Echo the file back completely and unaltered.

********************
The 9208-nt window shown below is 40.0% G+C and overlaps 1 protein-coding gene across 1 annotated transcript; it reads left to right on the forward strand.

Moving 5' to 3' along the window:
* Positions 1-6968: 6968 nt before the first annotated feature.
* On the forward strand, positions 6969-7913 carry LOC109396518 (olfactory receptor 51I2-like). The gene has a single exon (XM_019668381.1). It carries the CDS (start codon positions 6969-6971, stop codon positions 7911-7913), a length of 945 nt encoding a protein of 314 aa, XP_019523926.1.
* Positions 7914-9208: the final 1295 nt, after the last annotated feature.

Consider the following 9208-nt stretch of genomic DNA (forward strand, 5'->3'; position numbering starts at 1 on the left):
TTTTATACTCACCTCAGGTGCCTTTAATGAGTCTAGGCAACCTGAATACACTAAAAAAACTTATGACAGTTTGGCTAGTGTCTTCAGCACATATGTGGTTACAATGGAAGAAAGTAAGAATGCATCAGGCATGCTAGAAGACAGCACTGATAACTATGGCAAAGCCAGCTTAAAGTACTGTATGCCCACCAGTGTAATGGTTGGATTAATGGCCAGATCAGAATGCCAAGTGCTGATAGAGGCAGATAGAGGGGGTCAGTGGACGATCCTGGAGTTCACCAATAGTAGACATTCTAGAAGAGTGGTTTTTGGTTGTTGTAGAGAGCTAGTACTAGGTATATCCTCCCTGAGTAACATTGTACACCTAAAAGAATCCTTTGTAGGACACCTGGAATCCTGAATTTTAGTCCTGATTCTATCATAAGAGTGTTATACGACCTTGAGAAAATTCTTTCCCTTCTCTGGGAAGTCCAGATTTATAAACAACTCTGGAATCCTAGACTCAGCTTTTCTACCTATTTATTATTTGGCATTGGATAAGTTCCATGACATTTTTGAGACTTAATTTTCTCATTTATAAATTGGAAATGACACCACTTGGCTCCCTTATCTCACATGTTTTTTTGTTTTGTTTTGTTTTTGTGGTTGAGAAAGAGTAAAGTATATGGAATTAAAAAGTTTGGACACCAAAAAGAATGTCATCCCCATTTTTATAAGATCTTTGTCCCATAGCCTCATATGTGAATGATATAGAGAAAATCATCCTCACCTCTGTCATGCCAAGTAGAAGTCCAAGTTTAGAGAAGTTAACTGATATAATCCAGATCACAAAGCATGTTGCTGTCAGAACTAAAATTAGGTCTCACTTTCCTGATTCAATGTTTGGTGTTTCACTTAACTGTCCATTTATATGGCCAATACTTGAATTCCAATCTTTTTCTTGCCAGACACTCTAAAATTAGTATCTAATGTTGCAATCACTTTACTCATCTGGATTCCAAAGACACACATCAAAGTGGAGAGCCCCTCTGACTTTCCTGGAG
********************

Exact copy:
The 9208-nt window shown below is 40.0% G+C and overlaps 1 protein-coding gene across 1 annotated transcript; it reads left to right on the forward strand.

Moving 5' to 3' along the window:
* Positions 1-6968: 6968 nt before the first annotated feature.
* On the forward strand, positions 6969-7913 carry LOC109396518 (olfactory receptor 51I2-like). The gene has a single exon (XM_019668381.1). It carries the CDS (start codon positions 6969-6971, stop codon positions 7911-7913), a length of 945 nt encoding a protein of 314 aa, XP_019523926.1.
* Positions 7914-9208: the final 1295 nt, after the last annotated feature.

Consider the following 9208-nt stretch of genomic DNA (forward strand, 5'->3'; position numbering starts at 1 on the left):
TTTTATACTCACCTCAGGTGCCTTTAATGAGTCTAGGCAACCTGAATACACTAAAAAAACTTATGACAGTTTGGCTAGTGTCTTCAGCACATATGTGGTTACAATGGAAGAAAGTAAGAATGCATCAGGCATGCTAGAAGACAGCACTGATAACTATGGCAAAGCCAGCTTAAAGTACTGTATGCCCACCAGTGTAATGGTTGGATTAATGGCCAGATCAGAATGCCAAGTGCTGATAGAGGCAGATAGAGGGGGTCAGTGGACGATCCTGGAGTTCACCAATAGTAGACATTCTAGAAGAGTGGTTTTTGGTTGTTGTAGAGAGCTAGTACTAGGTATATCCTCCCTGAGTAACATTGTACACCTAAAAGAATCCTTTGTAGGACACCTGGAATCCTGAATTTTAGTCCTGATTCTATCATAAGAGTGTTATACGACCTTGAGAAAATTCTTTCCCTTCTCTGGGAAGTCCAGATTTATAAACAACTCTGGAATCCTAGACTCAGCTTTTCTACCTATTTATTATTTGGCATTGGATAAGTTCCATGACATTTTTGAGACTTAATTTTCTCATTTATAAATTGGAAATGACACCACTTGGCTCCCTTATCTCACATGTTTTTTTGTTTTGTTTTGTTTTTGTGGTTGAGAAAGAGTAAAGTATATGGAATTAAAAAGTTTGGACACCAAAAAGAATGTCATCCCCATTTTTATAAGATCTTTGTCCCATAGCCTCATATGTGAATGATATAGAGAAAATCATCCTCACCTCTGTCATGCCAAGTAGAAGTCCAAGTTTAGAGAAGTTAACTGATATAATCCAGATCACAAAGCATGTTGCTGTCAGAACTAAAATTAGGTCTCACTTTCCTGATTCAATGTTTGGTGTTTCACTTAACTGTCCATTTATATGGCCAATACTTGAATTCCAATCTTTTTCTTGCCAGACACTCTAAAATTAGTATCTAATGTTGCAATCACTTTACTCATCTGGATTCCAAAGACACACATCAAAGTGGAGAGCCCCTCTGACTTTCCTGGAG